Why does Facebook have thousands of employees just to run a single website? Wouldn’t a few customer service staff, a few programmers to fix bugs, and a few programmers/developers to develop new content be sufficient? I’m a complete layman in this area, so please excuse me for my ignorance.
It’s all about scale of your business.
One or two people can put together a website like Google or Facebook. It won’t be great, it won’t have many features, and in the case of a Google-clone, it won’t index much stuff. But the bones will be there, and with those bones, the promise of what it could be.
Let’s say the site gets popular, and tens of thousands of people are using it. Suddenly all the data won’t fit on a single server. Now you have to get all kinds of different servers, and people to write programs to distribute the data to those servers.
Let’s say people are using your service in other countries. Now you have to adapt it to work in different languages. How many? More than 20, to hit the major markets. And, you need to be culturally sensitive to those regions.
Now all your users are complaining about how crappy your site looks: you are a programmer, not a design expert. You have to hire design specialists, graphic artists, and so on. You want to start monetizing your site by accepting ads, so you need specialists to put together advertising infrastructure, artists, ad folks, salespeople. And you need an accounting department, and tax specialists.
Some jackass says THEY invented your idea, so you need lawyers. And you need an IP-program to start patenting your inventions to keep this from coming up again. And trademarks and copyrights and all the rest of it.
Your site is international and it’s still growing: you’ve got hundreds of thousands or millions of users. You’re paying lots of money to buy off-the shelf servers but realize you don’t use 3/4 of their power. So you buy computer engineers to design your own servers that match your needs. And fabricate them. and maintain them. And you put them in data centers you had to build up from scratch, which is a huge, specialized undertaking all of its own.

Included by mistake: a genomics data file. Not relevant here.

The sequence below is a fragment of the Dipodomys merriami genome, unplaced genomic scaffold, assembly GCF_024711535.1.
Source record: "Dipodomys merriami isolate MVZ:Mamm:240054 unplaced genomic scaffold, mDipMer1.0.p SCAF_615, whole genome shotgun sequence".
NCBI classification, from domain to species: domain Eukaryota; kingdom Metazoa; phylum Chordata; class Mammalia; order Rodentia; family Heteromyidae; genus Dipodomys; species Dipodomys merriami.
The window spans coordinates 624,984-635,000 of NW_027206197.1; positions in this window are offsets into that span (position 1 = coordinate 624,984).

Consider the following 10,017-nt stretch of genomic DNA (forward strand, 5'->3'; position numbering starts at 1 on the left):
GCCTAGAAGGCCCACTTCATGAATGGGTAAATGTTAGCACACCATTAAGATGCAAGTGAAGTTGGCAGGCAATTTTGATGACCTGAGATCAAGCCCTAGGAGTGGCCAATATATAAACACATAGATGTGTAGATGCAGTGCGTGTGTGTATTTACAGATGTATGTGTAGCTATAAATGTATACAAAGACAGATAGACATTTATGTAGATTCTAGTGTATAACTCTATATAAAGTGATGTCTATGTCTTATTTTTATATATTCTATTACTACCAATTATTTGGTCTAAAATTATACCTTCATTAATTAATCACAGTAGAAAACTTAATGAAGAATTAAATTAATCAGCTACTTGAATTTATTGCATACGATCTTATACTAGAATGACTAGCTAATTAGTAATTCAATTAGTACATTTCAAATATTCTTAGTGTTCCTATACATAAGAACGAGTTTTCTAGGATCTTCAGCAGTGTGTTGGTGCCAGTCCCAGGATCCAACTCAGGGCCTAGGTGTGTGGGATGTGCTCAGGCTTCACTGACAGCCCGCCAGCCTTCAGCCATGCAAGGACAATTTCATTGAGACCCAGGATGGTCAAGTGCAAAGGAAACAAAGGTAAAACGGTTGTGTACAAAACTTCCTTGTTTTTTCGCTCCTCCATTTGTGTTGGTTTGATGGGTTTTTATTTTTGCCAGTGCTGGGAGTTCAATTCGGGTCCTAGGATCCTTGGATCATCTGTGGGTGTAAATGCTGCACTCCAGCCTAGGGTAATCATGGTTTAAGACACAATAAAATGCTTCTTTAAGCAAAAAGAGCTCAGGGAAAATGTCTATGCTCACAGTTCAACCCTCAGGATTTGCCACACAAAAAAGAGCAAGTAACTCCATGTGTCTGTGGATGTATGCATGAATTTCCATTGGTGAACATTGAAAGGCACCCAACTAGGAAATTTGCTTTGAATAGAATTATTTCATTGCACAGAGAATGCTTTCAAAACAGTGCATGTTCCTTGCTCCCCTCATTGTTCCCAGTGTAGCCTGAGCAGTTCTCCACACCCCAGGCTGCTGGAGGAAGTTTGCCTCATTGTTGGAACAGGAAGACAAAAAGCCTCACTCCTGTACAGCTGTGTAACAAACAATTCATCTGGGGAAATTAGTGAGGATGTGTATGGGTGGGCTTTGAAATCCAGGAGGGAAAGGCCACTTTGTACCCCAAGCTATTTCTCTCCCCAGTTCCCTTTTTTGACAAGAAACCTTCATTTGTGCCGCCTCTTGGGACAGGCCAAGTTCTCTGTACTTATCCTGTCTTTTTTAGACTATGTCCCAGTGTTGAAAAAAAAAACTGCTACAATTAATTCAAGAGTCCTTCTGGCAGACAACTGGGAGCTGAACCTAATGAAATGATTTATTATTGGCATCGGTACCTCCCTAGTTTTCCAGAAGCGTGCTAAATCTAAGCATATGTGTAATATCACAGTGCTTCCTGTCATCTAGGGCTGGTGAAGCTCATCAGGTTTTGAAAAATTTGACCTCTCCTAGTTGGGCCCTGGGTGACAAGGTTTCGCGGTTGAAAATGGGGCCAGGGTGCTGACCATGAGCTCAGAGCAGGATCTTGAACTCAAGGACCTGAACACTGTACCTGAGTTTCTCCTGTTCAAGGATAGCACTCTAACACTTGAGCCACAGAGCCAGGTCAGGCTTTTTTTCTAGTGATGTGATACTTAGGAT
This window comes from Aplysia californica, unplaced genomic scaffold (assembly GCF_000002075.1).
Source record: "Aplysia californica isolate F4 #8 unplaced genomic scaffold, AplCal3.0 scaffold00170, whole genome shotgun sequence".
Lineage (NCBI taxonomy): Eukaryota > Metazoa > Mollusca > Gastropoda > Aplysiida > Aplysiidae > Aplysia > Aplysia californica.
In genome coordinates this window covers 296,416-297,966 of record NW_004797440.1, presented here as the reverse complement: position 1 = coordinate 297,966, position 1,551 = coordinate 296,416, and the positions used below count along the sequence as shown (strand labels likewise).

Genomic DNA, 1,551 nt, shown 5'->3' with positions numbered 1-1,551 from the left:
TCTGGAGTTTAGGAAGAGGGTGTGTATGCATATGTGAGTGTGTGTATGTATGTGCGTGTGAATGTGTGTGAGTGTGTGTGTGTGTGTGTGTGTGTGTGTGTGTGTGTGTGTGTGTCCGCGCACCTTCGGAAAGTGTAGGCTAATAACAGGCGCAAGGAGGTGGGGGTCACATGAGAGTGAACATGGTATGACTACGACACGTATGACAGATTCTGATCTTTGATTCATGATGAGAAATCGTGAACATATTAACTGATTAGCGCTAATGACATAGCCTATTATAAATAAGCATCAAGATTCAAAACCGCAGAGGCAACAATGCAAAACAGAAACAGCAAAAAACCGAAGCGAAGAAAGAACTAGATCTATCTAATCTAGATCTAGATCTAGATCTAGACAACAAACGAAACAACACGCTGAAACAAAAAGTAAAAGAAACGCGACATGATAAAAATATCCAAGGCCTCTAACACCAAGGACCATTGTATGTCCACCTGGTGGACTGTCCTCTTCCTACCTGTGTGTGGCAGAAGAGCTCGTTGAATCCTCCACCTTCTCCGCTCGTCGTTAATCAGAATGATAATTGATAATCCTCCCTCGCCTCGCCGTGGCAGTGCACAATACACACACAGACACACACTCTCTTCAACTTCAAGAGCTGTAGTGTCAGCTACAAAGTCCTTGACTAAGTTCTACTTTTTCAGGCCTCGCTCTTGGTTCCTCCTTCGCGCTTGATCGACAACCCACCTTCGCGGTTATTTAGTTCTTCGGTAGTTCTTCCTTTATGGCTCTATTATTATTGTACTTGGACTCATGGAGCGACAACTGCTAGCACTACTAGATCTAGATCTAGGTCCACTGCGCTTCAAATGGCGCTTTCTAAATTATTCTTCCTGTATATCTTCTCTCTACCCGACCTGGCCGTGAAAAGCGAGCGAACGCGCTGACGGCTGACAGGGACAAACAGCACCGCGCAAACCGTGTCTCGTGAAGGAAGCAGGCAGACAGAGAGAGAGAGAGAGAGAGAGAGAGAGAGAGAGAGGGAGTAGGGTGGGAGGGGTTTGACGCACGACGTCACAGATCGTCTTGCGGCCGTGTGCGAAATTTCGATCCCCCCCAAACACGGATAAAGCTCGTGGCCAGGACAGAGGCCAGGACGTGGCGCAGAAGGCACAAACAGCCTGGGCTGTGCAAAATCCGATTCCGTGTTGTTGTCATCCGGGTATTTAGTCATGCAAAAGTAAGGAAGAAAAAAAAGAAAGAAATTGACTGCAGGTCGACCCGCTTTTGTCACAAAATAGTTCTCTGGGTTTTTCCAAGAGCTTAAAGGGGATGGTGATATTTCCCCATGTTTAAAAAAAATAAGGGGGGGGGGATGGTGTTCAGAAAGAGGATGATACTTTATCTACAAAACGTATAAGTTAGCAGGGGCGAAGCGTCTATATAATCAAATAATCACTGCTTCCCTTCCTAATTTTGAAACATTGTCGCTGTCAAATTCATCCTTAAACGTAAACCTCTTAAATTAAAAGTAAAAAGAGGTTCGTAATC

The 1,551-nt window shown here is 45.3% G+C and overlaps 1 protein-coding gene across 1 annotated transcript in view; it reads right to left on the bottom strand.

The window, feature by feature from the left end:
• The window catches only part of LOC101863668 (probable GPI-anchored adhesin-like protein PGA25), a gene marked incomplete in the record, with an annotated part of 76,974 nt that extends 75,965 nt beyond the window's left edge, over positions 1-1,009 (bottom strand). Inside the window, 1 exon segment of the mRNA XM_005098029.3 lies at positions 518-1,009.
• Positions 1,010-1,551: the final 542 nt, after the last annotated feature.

You’re having trouble hiring enough engineers, so you have to invest in top notch recruiting, and benefits packages, and so on. You need to hire internationally to find the best people, so now it’s more lawyers, travel specialists, people with relationships with universities.
And all of your engineers are aggressive, so they’re coming to you with a lot of ideas of things they want to build. Some are crap, but some are really interesting. But everyone is already busy, so you need to hire more engineers.
Your site crosses a milestone where your existing way of doing things doesn’t scale anymore: your servers can’t hold all the data you need, your algorithms can’t crunch it even if you had it – and you need to design more scalable infrastructure to run across tens of thousands of servers without losing data, in a way that only a handful of companies have done before, and none of them are talking. So a monumental engineering effort begins, requiring hundreds or (easily) thousands of engineers.
And so it goes…
I joined Microsoft Windows NT when it was just a hundred people. It was more like 400 when we shipped the first version, and I was amazed – what could so many people be doing? I left and came back 5 years later, and it was closer to 10,000 people. It’s just the way it works.
-John L. Miller, former staff engineer at Google.